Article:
On Saturday, June 24, Sierra Leonians will go to the polls to elect a new president and members of and parliament. This will mark the country’s fifth consecutive presidential elections since the end of the brutal 11-year civil war – more than two decades ago – which left many dead. About 3.4 million people have registered out of a population of 8.4 million people.
Voters Concerns & the Political Campaigns
Thirteen candidates and political parties are contesting the elections even though heavily dominated by the ruling Sierra Leone People’s Party (SLPP) and the main opposition, All-People’s Congress (APC). Both the SLPP and APC are going head-to-head, actively campaigning and disseminating key messages to the electorate. Voting is expected to be competitive as incumbent President Julius Maada Bio of the SLPP, seeks a second five-year term, against his major contender, Samura Kamara of the APC. In Sierra Leone, ethnicity and region are historically a major deciding factor of who emerges the winner. While the southern and eastern regions are considered strongholds of the SLPP, the northern and western regions come across as pro-APC.
High cost of living, high taxes on businesses, rising inflation, electricity challenges, high cost of fuel are some of the key issues on the minds of voters. Others are youth unemployment, education, peace, and security and infrastructure. The country in July 2022 launched a re-denomination of its currency to strengthen its value. But as of April 2023, Sierra Leone had seen inflation rise to about 43%. In the final days of campaigns, the political landscape in the country is already bustling with activity and anticipation. The winner of Saturday’s polls needs 55% of the votes to clinch victory in the first round otherwise it goes into a runoff within two weeks, a repeat of the 2018 elections.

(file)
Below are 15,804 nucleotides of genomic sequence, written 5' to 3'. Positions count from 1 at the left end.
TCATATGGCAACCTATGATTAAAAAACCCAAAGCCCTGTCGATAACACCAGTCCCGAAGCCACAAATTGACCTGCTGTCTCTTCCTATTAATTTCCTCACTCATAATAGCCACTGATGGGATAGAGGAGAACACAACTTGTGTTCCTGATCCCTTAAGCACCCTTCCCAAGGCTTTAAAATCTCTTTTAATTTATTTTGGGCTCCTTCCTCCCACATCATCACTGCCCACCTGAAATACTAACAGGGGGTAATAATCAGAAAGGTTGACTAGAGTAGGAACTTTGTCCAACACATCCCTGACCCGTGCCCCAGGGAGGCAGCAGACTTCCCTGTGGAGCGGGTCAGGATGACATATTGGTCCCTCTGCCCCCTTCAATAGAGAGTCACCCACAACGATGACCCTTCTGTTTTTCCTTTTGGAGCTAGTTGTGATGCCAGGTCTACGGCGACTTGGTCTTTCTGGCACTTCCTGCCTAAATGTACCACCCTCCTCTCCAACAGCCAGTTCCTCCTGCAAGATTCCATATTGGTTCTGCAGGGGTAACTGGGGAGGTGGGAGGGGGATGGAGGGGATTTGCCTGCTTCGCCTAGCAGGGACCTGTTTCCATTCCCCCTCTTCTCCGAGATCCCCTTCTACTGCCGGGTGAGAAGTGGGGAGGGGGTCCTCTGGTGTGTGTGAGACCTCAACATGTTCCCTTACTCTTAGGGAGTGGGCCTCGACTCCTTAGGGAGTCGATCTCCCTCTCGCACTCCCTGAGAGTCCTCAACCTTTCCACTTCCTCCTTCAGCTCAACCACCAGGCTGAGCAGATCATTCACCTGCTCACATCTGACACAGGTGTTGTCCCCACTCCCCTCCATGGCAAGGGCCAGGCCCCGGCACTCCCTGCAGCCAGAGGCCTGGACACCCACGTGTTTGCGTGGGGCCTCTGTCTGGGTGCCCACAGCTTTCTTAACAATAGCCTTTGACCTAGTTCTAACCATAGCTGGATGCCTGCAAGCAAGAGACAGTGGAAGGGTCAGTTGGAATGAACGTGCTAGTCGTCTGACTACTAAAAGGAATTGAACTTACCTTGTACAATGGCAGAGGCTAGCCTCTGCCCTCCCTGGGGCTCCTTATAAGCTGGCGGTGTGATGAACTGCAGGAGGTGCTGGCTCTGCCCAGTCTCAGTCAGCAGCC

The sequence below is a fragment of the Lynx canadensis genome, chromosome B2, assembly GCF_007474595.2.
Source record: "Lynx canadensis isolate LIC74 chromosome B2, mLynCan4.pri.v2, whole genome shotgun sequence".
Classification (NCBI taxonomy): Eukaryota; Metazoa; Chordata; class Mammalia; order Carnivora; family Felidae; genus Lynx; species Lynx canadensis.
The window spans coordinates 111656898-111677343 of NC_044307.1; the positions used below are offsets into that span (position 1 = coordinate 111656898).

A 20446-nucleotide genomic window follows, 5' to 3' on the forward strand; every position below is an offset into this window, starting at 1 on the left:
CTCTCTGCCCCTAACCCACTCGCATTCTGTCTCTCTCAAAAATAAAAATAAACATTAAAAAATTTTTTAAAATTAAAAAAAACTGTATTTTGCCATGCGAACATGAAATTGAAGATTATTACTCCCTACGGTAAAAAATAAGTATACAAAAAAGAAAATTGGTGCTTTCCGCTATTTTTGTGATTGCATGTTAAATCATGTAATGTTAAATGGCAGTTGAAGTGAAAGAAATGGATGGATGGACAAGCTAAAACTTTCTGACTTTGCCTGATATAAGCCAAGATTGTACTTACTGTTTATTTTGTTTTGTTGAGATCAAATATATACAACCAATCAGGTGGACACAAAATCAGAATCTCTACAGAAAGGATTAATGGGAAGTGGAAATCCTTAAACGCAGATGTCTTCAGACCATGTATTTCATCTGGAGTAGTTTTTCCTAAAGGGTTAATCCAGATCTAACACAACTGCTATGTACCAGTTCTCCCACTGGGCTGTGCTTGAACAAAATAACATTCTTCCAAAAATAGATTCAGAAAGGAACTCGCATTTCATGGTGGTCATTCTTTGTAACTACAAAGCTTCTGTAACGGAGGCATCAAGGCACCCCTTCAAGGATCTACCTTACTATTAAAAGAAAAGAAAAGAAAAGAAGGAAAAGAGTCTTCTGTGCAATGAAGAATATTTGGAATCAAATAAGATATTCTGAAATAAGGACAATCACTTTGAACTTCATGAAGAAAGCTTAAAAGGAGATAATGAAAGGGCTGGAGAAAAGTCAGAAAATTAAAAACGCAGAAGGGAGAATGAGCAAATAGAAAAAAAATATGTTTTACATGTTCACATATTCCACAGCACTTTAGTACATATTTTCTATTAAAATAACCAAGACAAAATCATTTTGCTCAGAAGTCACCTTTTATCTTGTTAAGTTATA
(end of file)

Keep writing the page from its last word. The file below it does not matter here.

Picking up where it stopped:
Shoring up women’s participation in the elections with the new Gender Policy
Sierra Leone’s elections management body, the Electoral Commission of Sierra Leone (ECSL) has assured that the polls will be held as scheduled. The ECSL is hopeful of a high voter turnout as the number of registered voters this year is an increase of almost 200,000 from that of 2018. Women’s participation is also tipped to somewhat increase as the ECSL, consciously implemented the 2022 Gender Equality and Women’s Empowerment (GEWE) Act which requires that 30% of candidates put forward by any political party for parliamentary and local elections are women. The policy was intended to encourage political parties to actively seek out and support capable women to run for office and help deal with the country’s Gender Inequality Index value of 0.644, ranking it 153 out of 162 countries in the 2018 Index.
The Media and the 2023 Elections
The media in Sierra Leone is diverse and pluralistic and has seen some significant improvement over the past few years. In 2020, the country witnessed the historic repeal of the 55-year-old Criminal Libel and Seditious law (Part 5 of the Public Order Act, 1965) that hindered media freedom in the country for half a century. A new Independent Media Commission (IMC) Act was also passed which strengthened the Commission’s regulatory powers to address media challenges in the country. Consequently, Sierra Leone made an impressive showing in the 2021 World Press Freedom index as its ranking improved by ten places from 85 out of 180 countries to 75 out of 180.
As of 2022, the media landscape in Sierra Leone had over 200 radio stations, 20 television networks, 240 newspapers, even though, viability, professionalism and conditions of service remain key challenges. The media are relatively free and enjoy a cordial relationship with government despite the incidents of journalists’ harassment, arbitrary arrests and detentions. The Sierra Leone of Association Journalists (SLAJ) as part of its 52nd anniversary has also launched the “Media We Want” Manifesto as a comprehensive roadmap towards advancing media freedom, professionalism, viability, gender equality, inclusivity and journalists’ safety.